UPDATED (March 23, 3:45 p.m. PT) — Gov. Kate Brown is ordering all Oregonians to stay in their homes as of Monday, in an effort to stop the spread of COVID-19. The executive order forbids all Oregonians from leaving their homes unless absolutely necessary.
It affects a long list of businesses from hair salons, bowling alleys, spas and gyms, to museums and yoga studios. Pools, outdoor sports courts, playground areas and state parks will also be closed.
Office work is also banned when teleworking or work-at-home options are available.
All childcare facilities must not exceed a group of 10.
When people do leave home for essential reasons, such as going to the grocery store or for a walk, they should maintain at least six feet from any other person.
Violations of the order can be treated as a class C misdemeanor, punishable by up to 30 days in jail and a $1,250 fine.
Portland Mayor Ted Wheeler was prepared to release a similar order for the city Monday before Brown issued her executive order.
“I want to thank Governor Brown for taking the necessary steps to slow the spread of COVID-19. In the absence of a vaccine, the best defense we have right now is protecting the community from infection with social distancing,” Wheeler said in a statement.
“The Governor’s statewide Stay Home, Save Lives Order strengthens and reinforces the seriousness of that need.”
Portland Police Bureau responds to Gov. Brown’s ‘Stay at Home’ order
As Brown’s statewide “Stay Home, Save Lives” executive order rolls out, Portland police officers will attempt to educate violators first while maintaining six-foot social distancing guidelines.
“Ideally, everyone would be aware of the order and voluntarily comply. We will take an educate-first approach and use criminal citations as a very last resort,” said Chief Jami Resch in a recorded statement.
Officers will provide a warning to allow people to voluntarily go home. If people don’t comply, they could face misdemeanor charges, punishable by up to 30 days in jail and a $1,250 fine.
Resch said businesses that are out of compliance with the new order will also receive a warning, with an opportunity to comply. Officers will send reports to appropriate licensing agencies, such as the Oregon Liquor Control Commission, if businesses don’t adhere to the order.
PPB has asked that community members refrain from calling 9-1-1 if they have non-emergency needs. If there are safety issues related to the Governor’s order, people should instead call the non-emergency dispatch line to report non-compliance. PPB said officers will determine if police response is appropriate and will respond, resources permitting.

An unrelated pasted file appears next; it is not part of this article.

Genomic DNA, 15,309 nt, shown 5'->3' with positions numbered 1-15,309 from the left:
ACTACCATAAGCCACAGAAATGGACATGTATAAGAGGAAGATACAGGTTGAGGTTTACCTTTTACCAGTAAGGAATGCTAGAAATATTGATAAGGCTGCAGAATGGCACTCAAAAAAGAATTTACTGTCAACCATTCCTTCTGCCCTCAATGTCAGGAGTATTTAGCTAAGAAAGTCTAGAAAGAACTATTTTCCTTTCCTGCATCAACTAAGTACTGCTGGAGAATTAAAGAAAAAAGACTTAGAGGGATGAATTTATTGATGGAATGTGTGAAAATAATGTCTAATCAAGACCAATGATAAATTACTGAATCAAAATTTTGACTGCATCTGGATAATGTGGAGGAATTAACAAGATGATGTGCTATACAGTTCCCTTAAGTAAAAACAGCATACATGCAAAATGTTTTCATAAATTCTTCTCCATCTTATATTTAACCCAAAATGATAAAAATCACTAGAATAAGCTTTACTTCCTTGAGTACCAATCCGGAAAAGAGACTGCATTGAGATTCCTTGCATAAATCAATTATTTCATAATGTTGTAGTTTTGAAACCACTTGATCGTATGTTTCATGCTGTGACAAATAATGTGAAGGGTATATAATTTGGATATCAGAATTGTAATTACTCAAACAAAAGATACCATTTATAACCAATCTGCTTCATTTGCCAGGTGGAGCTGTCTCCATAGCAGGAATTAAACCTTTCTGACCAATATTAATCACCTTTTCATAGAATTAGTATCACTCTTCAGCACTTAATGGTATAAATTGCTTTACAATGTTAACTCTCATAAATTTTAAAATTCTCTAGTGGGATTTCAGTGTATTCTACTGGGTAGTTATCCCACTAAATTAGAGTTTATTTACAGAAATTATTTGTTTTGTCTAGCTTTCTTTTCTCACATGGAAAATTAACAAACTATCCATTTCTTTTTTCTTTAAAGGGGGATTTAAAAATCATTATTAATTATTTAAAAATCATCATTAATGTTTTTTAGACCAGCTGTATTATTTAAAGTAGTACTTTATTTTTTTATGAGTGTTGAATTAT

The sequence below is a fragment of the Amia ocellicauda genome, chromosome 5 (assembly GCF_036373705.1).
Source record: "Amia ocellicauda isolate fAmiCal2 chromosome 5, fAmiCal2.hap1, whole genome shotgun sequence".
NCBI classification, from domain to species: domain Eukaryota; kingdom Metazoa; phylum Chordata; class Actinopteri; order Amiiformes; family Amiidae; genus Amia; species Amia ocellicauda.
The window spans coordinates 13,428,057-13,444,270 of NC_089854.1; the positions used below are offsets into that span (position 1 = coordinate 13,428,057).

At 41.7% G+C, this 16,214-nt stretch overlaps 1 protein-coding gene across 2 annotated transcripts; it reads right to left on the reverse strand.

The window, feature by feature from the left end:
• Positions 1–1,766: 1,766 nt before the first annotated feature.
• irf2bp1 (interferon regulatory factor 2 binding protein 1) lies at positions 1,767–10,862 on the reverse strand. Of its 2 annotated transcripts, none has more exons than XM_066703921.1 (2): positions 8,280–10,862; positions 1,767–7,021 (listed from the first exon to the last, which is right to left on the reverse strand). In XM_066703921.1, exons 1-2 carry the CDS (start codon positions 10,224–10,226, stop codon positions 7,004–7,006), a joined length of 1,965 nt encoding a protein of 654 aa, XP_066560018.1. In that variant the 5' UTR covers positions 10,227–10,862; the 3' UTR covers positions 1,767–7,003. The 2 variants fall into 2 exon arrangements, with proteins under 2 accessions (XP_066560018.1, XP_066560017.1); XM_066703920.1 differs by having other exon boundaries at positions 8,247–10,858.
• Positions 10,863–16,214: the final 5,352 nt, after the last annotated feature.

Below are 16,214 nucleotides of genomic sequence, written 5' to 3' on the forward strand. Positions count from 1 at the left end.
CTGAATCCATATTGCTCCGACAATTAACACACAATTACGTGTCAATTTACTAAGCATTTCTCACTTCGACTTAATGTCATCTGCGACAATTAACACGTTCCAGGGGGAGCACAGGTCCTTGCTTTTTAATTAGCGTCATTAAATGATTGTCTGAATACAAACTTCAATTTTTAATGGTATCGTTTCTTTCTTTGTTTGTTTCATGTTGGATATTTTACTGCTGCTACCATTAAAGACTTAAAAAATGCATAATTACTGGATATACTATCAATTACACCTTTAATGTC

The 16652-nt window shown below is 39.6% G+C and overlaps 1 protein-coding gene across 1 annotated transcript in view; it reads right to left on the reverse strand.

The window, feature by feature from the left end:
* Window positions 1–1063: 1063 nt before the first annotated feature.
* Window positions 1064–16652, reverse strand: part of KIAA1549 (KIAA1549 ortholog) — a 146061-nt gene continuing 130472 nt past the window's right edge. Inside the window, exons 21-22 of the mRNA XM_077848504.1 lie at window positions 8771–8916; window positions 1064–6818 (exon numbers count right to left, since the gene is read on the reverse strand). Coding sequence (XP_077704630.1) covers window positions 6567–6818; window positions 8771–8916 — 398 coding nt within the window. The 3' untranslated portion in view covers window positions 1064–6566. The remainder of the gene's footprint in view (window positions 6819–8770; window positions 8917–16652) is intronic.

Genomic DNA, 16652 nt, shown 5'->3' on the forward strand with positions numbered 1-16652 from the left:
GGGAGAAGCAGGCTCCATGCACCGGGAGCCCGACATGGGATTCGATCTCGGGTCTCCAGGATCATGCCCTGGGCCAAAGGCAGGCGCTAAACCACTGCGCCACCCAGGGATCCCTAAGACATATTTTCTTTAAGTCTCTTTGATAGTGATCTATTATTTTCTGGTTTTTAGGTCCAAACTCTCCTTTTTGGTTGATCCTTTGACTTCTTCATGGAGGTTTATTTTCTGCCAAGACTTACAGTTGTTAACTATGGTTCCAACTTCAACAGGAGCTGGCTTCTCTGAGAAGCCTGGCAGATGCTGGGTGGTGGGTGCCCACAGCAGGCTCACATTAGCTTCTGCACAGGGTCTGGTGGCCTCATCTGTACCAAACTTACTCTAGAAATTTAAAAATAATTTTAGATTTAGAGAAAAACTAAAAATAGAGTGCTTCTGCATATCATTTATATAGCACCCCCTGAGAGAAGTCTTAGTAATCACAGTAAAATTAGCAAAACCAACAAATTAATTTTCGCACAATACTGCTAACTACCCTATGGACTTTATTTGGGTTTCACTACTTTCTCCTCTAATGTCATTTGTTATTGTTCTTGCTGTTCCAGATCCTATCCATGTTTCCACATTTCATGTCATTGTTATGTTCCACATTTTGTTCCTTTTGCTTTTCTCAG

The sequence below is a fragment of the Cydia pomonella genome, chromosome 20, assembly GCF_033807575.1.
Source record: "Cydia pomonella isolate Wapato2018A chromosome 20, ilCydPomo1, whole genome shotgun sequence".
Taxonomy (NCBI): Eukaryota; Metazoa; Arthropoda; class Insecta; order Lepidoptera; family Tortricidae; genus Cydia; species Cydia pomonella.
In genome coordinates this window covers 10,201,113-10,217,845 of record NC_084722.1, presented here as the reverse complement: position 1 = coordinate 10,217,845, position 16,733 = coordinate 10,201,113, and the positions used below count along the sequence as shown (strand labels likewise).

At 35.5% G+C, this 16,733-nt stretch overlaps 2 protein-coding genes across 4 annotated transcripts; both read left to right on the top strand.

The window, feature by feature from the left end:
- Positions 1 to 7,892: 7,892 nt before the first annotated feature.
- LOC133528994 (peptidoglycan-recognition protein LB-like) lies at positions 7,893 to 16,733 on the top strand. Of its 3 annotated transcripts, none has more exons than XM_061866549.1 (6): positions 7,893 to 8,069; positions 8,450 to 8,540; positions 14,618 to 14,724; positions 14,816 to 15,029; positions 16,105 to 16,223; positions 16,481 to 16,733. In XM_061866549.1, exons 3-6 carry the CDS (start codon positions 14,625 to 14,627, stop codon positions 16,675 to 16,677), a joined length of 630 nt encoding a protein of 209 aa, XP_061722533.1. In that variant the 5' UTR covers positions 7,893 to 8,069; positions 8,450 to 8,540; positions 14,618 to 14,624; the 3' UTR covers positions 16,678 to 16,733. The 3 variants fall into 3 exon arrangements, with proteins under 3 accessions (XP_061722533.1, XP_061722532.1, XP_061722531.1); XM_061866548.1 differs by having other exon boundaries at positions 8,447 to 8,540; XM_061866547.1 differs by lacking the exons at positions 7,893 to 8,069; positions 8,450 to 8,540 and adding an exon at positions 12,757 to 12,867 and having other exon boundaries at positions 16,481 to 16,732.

Officers will continue to respond to all calls when there is a life safety issue.
Oregon reports 30 new COVID-19 cases
The Oregon Health Authority has reported 30 new cases of COVID-19. That brings Oregon’s number of known cases to 191 as of Monday afternoon. Oregon health officials report five deaths thus far due to the novel coronavirus.
OHA reported new diagnosed cases of the virus Monday in the following counties: 14 in Washington County, eight in Marion County, two cases each in Clackamas, Multnomah and Polk Counties and one case each in Hood River and Linn Counties.
The novel coronavirus, a relative of other viruses like SARS, was first identified in Wuhan, China, late last year.
Cases growing in Southwest Washington, state death toll over 100
A fourth person in Southwest Washington has died from the novel coronavirus, public health officials announced Monday. The latest death is a man in his 80s who died Thursday.
Health officials also announced two more positive cases. A man in his 50s, who had close contact with another positive case, is recovering at home. A woman in her 30s, who had no known contact, is hospitalized.
There have now been 13 confirmed cases of the coronavirus in Clark County, including nine since Friday. All four deaths have been people in their 70s or older, including a husband and wife in their 80s.
In Washington, as of Monday afternoon, 110 people had died of the virus, and 2,221 were confirmed to have contracted it. Tests have confirmed an outbreak at another Washington nursing home.
Gov. Jay Inslee plans to hold a televised address Monday to announce “enhanced strategies to mitigate the COVID-19 outbreak,” according to the Seattle Times. Like Oregon, Washington had resisted for weeks to issue a statewide order requiring people to stay at home as much as possible.
President Donald Trump has issued a disaster declaration for Washington and ordered federal assistance for the state, tribal and local response to the coronavirus outbreak. The White House says Sunday’s disaster declaration will provide federal assistance for both emergency protective measures and crisis counseling.
Portland parks remain open, sort of
Portland’s parks will remain open to the public under Gov. Kate Brown’s stay at home order, with some restrictions.
While the governor has closed campgrounds, playgrounds, courts, fields and state parks, cities are able to keep open their parks and natural areas.
In Portland, this means people can still walk, hike, bike, and run in the city’s parks during the pandemic — as long as they can keep six feet of distance from other people.
“If you can’t maintain that distance, find another location or come back another time,” Portland Parks & Recreation staff said in a statement. Portland’s golf courses will also remain open; however the clubhouses will be closed effective tomorrow.